Former President George W. Bush Personally Delivers Pizza to Federal Workers Amid US Government Shutdown

Former President George W. Bush and First Lady Laura Bush delivered pizza to their Secret Service detail this week, since the men assigned to protect them are not being paid during the partial U.S. government shutdown.

On Friday, Bush shared a photo of himself serving his Secret Service personnel pizza, along with a message to lawmakers in Washington on Instagram.

"[Laura Bush] and I are grateful to our Secret Service personnel and the thousands of Federal employees who are working hard for our country without a paycheck. And we thank our fellow citizens who are supporting them," Bush wrote. "It’s time for leaders on both sides to put politics aside, come together, and end this shutdown."

george bush pizza instagram
(Photo: Instagram/President George W. Bush)

The government shutdown entered its 29th day on Saturday. About 800,000 federal employees have been furloughed, and about 420,000 of them are expected to continue working without paychecks, including TSA agents at airports, FBI agents and Coast Guard employees, according to the Senate Appropriations Committee.

Since the shutdown began, private businesses and charities have tried to help out those living without paychecks. D.C. is offering free lunch during to children 18 and younger on Saturdays at Parks and Recreation Department locations, reports WTOP. Several restaurants in the D.C. area, including Gregorys Coffee, Punch Bowl Social, Kramerbooks & Afterwods Cafe & Pizza, Paisono's Pizza, are offering deals to furloughed workers.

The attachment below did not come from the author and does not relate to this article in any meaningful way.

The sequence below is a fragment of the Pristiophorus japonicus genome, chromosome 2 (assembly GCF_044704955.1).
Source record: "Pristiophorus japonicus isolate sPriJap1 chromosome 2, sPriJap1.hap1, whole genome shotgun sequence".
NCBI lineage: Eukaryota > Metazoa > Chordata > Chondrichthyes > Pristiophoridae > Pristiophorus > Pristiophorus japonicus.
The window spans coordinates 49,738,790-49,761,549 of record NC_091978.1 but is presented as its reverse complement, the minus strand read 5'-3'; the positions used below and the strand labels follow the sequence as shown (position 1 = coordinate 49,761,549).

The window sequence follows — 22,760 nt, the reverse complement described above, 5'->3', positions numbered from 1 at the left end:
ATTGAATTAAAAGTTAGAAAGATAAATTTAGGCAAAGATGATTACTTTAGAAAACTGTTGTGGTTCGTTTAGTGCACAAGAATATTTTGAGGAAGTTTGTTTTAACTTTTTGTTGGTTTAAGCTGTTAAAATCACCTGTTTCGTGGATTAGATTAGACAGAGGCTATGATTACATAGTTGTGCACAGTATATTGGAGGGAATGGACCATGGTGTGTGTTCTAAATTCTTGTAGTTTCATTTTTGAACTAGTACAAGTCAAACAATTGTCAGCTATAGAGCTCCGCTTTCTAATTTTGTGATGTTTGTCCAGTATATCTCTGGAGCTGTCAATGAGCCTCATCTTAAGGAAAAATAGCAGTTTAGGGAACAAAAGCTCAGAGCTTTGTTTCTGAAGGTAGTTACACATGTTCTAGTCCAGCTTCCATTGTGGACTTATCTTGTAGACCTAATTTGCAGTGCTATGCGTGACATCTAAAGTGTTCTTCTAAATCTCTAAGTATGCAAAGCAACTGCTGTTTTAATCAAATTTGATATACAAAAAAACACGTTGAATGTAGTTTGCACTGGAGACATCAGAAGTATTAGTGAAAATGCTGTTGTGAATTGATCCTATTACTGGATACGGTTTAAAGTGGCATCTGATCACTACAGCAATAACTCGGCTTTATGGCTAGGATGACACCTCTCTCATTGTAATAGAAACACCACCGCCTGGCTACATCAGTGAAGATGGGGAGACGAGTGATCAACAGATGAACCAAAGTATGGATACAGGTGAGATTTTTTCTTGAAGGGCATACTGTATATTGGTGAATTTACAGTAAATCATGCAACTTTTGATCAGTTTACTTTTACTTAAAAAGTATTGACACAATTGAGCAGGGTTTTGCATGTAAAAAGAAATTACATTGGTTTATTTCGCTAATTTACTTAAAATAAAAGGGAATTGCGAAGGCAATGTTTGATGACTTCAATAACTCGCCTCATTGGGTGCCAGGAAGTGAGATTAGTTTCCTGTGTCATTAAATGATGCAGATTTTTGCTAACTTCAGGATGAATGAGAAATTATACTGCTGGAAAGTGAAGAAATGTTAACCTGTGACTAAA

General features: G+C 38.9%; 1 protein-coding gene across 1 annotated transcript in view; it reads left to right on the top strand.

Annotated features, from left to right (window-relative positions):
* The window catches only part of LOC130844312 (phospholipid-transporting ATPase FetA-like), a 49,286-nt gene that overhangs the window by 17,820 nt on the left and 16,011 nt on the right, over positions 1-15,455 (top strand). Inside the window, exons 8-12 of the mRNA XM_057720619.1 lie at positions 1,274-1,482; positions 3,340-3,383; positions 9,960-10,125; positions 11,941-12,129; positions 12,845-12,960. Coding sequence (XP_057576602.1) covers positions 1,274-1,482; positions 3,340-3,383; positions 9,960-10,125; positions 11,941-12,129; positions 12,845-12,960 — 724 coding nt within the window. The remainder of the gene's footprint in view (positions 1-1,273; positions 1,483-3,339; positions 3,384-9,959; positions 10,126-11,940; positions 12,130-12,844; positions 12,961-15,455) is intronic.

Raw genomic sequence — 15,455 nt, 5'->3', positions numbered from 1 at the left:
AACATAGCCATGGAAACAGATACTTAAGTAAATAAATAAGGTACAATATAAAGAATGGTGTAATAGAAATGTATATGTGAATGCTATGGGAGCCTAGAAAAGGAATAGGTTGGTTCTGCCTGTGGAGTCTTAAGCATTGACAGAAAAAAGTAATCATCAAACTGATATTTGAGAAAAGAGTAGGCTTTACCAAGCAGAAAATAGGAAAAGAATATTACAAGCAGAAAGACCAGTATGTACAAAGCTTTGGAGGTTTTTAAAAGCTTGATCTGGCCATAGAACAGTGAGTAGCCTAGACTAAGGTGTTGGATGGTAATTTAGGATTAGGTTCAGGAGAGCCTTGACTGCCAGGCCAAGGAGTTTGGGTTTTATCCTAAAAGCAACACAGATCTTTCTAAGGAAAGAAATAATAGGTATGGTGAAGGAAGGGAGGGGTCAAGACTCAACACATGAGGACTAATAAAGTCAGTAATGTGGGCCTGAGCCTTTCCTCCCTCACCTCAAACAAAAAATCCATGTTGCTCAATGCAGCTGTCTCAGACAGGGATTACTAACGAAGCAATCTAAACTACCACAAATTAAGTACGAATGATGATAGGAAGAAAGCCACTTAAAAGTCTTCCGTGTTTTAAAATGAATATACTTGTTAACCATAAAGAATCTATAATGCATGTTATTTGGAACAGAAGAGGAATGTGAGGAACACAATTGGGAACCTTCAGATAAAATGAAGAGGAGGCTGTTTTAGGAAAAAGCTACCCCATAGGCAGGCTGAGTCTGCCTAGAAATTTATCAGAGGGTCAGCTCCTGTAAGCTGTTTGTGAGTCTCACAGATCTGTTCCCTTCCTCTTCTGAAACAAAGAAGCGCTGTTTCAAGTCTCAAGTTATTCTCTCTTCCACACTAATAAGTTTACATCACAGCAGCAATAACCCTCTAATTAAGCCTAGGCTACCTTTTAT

According to ABC News, a pop-up kitchen opened on Pennsylvania Avenue Wednesday. Organizers served more than double the number of meals they expected. Photos of a line filled with furloughed workers snaking around the building went viral on Twitter.

In Arlington, Virginia, Sen. Mark Warner went to a food bank to pass out potatoes and apples to furloughed workers, and donated his salary from the latest pay period to the food bank.

"When people go without a second paycheck, which is coming next Thursday, and they hit the beginning of the month of February, there are mortgages due, their rent is due, other bills are due," Warner said Friday, reports ArlNow.com. “That’s when things get really bad… And what’s happening in our region, it’s already a crisis. But this is going to be a crisis that spreads all across the country. ”

The shutdown began on Dec. 22 and is now the longest in U.S. history. It began when President Donald Trump refused to sign a new budget without funds for a wall along the U.S.-Mexico border.

On Saturday, Trump proposed a deal, in which he would protect recipients of the Deferred Action for Childhood Arrivals (DACA) program for the next three years in exchange for $5.7 billion to build the wall. Senate Majority Leader Mitch McConnell said he would put the proposal up to a vote this week, but House Speaker Nancy Pelosi called it a "non-starter" with Democrats because it does not include a permanent solution for DACA recipients.

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On Wednesday, Trump signed a bill guaranteeing that furloughed workers will receive backpay, and they will be paid as soon as the shutdown ends.

Photo credit: Alex Wong/Getty Images